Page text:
At all times relevant to this case, the Kansas Department of Corrections employed defendant Pryor as acting Warden and Warden at LCF. As part of his job duties, Pryor was responsible for implementing facility policies and procedures. Pryor is familiar with plaintiff because he signed a response to plaintiff's grievance complaining about his teeth. This grievance represents the only correspondence Pryor received from plaintiff about his alleged dental condition before plaintiff filed this lawsuit. Pryor does not recall ever encountering plaintiff in person while plaintiff was housed at LCF. Pryor has never said that he did not have to enforce facility policies, including policies about dental treatment.

The Kansas Department of Corrections employed defendant Deere as Deputy Warden of Programs at LCF at all times relevant to this case. In this position, Deere's duties and responsibilities included overseeing all LCF contractual agreements, including medical and educational services, overseeing custody classification, visitation, and recreation, and acting as a liaison with private prison based and non-prison based industries. Deere never encountered plaintiff in person while he was housed at LCF. Deere never knew about plaintiff's complaints about his alleged dental condition until plaintiff filed this lawsuit.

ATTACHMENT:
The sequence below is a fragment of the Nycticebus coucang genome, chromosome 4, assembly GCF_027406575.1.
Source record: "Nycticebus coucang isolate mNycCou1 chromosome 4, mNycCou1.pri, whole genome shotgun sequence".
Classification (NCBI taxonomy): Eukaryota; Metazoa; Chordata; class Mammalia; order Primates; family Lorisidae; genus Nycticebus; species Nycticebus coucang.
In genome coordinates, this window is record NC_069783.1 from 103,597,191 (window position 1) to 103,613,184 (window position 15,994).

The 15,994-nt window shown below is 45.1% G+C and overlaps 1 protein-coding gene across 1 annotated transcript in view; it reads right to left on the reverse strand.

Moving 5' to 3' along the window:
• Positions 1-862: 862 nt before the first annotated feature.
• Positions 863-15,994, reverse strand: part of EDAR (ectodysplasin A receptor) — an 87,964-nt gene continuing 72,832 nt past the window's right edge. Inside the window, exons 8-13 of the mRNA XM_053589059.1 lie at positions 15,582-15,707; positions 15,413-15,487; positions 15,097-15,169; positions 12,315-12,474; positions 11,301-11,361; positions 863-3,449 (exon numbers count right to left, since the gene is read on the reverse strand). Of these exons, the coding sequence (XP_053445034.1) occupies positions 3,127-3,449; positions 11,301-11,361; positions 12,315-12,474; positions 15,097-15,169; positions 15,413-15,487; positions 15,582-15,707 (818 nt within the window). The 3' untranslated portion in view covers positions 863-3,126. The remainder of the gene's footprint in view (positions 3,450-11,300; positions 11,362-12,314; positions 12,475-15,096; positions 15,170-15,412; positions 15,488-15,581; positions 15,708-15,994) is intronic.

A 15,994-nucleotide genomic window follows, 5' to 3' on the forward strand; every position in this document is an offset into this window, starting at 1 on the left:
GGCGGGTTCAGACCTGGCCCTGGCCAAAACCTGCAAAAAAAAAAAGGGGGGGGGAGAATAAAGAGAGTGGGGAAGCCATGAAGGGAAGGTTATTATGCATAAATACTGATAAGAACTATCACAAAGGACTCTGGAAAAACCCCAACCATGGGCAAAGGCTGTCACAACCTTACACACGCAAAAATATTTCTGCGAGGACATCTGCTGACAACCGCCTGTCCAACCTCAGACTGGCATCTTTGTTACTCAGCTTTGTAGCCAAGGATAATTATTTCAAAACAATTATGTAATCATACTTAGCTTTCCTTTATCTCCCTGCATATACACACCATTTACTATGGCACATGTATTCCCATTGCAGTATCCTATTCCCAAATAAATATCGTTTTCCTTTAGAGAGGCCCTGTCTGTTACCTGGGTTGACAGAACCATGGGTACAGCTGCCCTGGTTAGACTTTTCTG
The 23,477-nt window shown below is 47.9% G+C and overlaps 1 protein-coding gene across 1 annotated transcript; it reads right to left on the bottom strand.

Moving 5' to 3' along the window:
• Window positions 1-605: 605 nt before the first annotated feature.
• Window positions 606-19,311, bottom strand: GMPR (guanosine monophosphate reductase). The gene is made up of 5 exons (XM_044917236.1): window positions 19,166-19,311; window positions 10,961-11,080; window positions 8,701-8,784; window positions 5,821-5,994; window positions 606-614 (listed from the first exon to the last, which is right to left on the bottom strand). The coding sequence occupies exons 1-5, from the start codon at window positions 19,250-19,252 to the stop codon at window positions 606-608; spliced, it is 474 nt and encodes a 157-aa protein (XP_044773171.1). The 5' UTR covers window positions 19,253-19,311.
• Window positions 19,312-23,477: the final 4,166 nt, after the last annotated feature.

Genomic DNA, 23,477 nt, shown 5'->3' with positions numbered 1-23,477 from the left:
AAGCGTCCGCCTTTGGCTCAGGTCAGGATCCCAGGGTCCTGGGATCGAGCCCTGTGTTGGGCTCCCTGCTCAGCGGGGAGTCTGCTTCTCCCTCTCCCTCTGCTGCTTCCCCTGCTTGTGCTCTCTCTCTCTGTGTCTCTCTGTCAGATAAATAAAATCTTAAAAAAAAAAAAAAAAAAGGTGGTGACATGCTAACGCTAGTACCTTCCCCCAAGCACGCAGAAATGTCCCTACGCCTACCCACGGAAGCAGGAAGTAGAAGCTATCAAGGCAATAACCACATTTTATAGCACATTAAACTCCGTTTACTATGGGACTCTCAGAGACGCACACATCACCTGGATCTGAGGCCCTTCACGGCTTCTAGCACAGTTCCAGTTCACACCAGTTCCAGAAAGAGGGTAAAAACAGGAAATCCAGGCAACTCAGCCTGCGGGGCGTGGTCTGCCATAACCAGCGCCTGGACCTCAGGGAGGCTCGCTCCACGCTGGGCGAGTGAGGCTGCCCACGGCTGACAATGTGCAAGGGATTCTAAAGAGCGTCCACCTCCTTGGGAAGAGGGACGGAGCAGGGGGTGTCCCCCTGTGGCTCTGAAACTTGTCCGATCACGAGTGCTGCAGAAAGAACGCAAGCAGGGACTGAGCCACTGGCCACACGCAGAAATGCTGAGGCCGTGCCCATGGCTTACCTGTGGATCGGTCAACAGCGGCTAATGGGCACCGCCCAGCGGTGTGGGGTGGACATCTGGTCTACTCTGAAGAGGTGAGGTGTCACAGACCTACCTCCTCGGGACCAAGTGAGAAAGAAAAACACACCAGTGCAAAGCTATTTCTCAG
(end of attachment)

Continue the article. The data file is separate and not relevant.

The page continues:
The Kansas Department of Corrections employed defendant Peterson as a Unit Team Manager and Policy and Compliance Manager at LCF at all times relevant here. Peterson is familiar with plaintiff because he reviewed grievances plaintiff filed and any correspondence plaintiff sent to the LCF Warden. Peterson knew about plaintiff's complaints about his alleged dental condition because he reviewed grievances plaintiff filed about the alleged condition. In response to plaintiff's grievance about his teeth, Peterson contacted CCS staff and Unit Team Manager Andrew Parks to ensure that they scheduled plaintiff for a dental appointment.

The Kansas Department of Corrections employed defendant Parks as a Unit Team Manager at LCF at all times relevant to this case. Parks knows plaintiff because plaintiff was housed in one of the units assigned to Parks. Parks knew about plaintiff's complaints about his alleged dental condition because plaintiff filed grievances and form 9s about his alleged dental condition while plaintiff was assigned to the caseload for Parks' unit and Parks reviewed and responded to those grievances and form 9s. After plaintiff complained to Parks about his alleged dental condition, Parks consulted with medical staff and reported to plaintiff that the orthodontic procedure plaintiff requested was an elective cosmetic procedure not provided by CCS (which was the contract medical provider for the Kansas Department of Corrections when plaintiff was housed at LCF).